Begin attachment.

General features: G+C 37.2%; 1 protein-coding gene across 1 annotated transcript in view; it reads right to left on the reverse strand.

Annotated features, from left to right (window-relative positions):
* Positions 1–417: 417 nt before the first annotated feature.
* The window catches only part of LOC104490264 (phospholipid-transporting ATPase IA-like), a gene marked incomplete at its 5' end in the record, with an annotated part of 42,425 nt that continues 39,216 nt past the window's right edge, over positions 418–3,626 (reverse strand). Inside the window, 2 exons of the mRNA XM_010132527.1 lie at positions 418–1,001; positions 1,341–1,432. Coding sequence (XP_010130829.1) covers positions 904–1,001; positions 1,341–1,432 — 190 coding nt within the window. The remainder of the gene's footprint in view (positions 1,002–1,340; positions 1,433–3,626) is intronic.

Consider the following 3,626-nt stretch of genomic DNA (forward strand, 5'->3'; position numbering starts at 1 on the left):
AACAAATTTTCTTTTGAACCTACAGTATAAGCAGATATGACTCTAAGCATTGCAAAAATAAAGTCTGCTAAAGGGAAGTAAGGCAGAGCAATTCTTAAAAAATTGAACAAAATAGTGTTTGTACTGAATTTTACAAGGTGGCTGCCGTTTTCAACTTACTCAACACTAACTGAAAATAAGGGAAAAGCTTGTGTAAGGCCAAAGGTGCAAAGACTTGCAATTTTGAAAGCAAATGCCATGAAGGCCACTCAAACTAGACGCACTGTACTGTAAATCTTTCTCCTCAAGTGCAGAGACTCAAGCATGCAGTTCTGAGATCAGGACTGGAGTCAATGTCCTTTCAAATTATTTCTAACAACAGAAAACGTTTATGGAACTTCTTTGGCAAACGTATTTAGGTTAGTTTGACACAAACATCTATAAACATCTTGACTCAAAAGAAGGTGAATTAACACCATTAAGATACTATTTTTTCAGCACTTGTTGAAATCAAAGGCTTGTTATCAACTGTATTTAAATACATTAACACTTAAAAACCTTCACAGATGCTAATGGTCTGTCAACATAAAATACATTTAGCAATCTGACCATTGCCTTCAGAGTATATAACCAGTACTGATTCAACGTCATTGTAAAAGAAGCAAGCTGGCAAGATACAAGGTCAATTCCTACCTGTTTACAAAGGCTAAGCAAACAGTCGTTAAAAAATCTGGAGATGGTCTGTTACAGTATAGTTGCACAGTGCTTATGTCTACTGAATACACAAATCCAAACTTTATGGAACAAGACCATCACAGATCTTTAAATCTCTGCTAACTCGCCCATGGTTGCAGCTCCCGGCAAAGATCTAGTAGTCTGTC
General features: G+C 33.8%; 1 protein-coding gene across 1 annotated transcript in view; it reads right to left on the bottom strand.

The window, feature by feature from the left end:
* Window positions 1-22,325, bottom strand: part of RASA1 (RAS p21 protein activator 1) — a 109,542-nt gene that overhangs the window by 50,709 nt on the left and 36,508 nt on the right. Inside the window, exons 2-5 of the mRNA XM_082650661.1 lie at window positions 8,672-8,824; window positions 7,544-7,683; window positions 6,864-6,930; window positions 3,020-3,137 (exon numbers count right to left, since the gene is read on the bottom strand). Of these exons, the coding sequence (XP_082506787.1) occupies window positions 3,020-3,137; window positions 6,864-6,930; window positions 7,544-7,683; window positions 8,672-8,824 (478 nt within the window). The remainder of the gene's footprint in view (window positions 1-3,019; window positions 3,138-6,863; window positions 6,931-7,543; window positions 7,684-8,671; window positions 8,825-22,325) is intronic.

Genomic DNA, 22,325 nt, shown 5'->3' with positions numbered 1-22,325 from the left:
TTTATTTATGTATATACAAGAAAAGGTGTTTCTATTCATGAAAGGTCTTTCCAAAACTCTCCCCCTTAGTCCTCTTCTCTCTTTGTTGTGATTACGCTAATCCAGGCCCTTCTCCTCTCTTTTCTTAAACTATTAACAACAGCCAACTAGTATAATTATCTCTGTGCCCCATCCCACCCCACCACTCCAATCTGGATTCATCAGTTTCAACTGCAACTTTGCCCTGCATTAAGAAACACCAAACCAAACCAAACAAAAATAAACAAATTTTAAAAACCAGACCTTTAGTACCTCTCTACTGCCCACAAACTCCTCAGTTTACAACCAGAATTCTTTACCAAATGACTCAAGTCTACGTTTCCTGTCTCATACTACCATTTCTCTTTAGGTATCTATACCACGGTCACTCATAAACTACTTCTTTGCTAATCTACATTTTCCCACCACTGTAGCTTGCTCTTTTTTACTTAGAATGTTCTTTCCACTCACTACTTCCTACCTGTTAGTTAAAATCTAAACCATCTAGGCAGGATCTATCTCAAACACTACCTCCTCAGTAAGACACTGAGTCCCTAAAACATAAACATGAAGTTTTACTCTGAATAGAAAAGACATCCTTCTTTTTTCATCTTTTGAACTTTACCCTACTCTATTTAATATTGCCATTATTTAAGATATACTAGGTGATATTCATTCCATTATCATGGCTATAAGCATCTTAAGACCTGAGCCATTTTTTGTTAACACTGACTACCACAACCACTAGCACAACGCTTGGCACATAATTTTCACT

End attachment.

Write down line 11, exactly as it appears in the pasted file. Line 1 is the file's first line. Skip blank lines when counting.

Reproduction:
TTTATTTATGTATATACAAGAAAAGGTGTTTCTATTCATGAAAGGTCTTTCCAAAACTCTCCCCCTTAGTCCTCTTCTCTCTTTGTTGTGATTACGCTAATCCAGGCCCTTCTCCTCTCTTTTCTTAAACTATTAACAACAGCCAACTAGTATAATTATCTCTGTGCCCCATCCCACCCCACCACTCCAATCTGGATTCATCAGTTTCAACTGCAACTTTGCCCTGCATTAAGAAACACCAAACCAAACCAAACAAAAATAAACAAATTTTAAAAACCAGACCTTTAGTACCTCTCTACTGCCCACAAACTCCTCAGTTTACAACCAGAATTCTTTACCAAATGACTCAAGTCTACGTTTCCTGTCTCATACTACCATTTCTCTTTAGGTATCTATACCACGGTCACTCATAAACTACTTCTTTGCTAATCTACATTTTCCCACCACTGTAGCTTGCTCTTTTTTACTTAGAATGTTCTTTCCACTCACTACTTCCTACCTGTTAGTTAAAATCTAAACCATCTAGGCAGGATCTATCTCAAACACTACCTCCTCAGTAAGACACTGAGTCCCTAAAACATAAACATGAAGTTTTACTCTGAATAGAAAAGACATCCTTCTTTTTTCATCTTTTGAACTTTACCCTACTCTATTTAATATTGCCATTATTTAAGATATACTAGGTGATATTCATTCCATTATCATGGCTATAAGCATCTTAAGACCTGAGCCATTTTTTGTTAACACTGACTACCACAACCACTAGCACAACGCTTGGCACATAATTTTCACT